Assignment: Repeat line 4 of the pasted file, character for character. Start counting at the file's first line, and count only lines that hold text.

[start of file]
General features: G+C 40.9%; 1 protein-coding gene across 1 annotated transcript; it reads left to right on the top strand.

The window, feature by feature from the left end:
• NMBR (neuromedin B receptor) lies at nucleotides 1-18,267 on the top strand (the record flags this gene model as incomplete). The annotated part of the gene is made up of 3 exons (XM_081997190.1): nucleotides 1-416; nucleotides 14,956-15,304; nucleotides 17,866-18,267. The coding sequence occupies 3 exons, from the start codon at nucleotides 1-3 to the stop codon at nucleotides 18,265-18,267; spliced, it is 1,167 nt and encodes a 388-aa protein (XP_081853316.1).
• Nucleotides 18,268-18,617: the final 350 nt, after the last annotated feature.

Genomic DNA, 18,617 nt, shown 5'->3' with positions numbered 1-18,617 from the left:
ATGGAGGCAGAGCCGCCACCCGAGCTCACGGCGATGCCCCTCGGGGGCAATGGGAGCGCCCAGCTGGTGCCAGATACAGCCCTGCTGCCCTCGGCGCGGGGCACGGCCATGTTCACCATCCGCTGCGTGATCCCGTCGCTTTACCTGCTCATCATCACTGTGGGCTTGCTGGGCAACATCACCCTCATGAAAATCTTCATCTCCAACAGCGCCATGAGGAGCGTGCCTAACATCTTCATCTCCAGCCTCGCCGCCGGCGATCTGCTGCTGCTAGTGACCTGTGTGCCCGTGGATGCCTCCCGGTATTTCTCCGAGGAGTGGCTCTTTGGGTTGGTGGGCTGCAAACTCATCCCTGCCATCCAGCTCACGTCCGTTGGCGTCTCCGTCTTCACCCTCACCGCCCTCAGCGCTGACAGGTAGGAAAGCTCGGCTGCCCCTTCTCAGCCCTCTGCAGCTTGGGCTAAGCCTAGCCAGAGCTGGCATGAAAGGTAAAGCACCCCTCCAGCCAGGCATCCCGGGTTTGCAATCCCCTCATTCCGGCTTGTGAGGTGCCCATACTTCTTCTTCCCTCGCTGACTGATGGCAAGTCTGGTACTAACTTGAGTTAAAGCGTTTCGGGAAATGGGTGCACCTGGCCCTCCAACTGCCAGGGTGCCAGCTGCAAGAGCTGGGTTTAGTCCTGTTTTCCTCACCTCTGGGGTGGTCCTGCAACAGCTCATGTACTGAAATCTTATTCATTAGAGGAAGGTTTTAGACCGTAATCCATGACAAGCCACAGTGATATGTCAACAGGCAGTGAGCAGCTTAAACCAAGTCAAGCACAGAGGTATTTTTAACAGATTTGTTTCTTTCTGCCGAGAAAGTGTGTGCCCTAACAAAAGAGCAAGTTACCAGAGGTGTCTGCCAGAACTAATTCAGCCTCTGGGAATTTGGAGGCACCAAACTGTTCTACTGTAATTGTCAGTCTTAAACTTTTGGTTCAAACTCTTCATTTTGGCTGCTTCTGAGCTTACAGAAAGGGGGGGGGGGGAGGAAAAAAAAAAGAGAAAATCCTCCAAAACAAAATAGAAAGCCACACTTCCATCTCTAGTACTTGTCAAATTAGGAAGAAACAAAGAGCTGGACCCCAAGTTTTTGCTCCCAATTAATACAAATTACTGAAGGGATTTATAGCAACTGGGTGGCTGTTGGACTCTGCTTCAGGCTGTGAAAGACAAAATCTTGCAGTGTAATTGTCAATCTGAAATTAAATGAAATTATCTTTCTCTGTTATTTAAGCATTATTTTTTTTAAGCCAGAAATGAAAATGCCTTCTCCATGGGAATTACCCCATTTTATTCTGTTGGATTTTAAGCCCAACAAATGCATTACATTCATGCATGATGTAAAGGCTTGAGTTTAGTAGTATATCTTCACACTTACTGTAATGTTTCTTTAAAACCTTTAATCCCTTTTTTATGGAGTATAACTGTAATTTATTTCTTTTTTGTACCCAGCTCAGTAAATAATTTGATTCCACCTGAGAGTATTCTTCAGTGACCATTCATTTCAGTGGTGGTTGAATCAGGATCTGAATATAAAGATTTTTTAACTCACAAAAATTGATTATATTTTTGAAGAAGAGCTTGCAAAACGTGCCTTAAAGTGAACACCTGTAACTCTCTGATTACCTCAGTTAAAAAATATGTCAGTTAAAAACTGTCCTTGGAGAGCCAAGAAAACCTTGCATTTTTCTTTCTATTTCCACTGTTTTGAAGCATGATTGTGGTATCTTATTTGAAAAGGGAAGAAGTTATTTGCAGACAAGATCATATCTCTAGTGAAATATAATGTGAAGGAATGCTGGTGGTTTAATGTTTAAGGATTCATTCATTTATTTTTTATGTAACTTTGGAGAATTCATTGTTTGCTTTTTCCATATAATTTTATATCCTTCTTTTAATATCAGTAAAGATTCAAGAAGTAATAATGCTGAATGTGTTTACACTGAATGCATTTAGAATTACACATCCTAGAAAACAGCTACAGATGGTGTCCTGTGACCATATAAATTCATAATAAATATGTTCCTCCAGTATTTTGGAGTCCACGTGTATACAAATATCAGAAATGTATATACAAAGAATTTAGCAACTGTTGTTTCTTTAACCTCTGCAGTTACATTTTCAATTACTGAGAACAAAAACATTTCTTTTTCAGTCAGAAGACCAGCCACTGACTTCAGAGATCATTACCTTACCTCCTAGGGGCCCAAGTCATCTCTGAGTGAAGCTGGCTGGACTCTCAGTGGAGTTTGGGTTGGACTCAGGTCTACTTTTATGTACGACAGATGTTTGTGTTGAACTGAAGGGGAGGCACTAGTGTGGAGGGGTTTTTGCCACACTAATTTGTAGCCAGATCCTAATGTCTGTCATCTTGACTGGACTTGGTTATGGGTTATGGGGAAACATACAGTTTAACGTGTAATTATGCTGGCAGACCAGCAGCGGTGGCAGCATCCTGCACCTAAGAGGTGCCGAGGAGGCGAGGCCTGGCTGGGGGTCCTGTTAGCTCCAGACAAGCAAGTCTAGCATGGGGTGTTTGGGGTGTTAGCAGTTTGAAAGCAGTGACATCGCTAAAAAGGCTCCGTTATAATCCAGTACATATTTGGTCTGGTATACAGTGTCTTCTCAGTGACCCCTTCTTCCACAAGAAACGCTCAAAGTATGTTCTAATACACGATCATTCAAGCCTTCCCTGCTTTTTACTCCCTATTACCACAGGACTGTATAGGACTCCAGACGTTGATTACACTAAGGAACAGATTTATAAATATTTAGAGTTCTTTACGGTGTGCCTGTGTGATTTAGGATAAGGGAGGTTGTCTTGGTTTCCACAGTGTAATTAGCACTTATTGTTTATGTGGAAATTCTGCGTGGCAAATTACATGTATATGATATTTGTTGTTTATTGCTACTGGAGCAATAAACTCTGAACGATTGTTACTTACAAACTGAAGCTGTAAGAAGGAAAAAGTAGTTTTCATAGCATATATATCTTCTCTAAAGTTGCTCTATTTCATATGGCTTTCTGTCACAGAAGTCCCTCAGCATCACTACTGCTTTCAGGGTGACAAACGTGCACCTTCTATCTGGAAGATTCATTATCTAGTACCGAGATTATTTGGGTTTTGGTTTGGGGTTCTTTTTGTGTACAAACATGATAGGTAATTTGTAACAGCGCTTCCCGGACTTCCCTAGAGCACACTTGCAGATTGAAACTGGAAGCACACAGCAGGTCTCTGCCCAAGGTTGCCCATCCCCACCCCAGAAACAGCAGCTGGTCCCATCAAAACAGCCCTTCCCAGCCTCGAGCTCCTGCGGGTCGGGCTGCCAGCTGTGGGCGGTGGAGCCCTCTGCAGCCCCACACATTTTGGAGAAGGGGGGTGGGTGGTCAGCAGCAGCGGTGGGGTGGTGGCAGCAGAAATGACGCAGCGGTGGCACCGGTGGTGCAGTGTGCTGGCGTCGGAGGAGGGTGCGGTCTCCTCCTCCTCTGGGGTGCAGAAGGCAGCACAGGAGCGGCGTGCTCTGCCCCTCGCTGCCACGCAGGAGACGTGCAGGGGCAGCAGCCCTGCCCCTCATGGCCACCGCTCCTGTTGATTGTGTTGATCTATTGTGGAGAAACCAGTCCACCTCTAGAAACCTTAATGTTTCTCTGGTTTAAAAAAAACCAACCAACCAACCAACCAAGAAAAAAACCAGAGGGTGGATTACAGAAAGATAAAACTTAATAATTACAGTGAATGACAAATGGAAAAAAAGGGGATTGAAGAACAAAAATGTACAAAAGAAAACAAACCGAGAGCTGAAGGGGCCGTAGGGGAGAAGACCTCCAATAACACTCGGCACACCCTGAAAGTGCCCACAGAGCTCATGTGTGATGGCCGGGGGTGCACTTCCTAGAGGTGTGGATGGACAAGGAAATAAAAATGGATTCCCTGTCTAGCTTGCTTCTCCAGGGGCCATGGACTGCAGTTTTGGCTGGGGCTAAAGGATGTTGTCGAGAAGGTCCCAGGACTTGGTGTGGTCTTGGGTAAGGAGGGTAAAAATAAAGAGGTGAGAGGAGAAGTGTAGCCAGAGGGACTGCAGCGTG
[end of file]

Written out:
• Nucleotides 18,268-18,617: the final 350 nt, after the last annotated feature.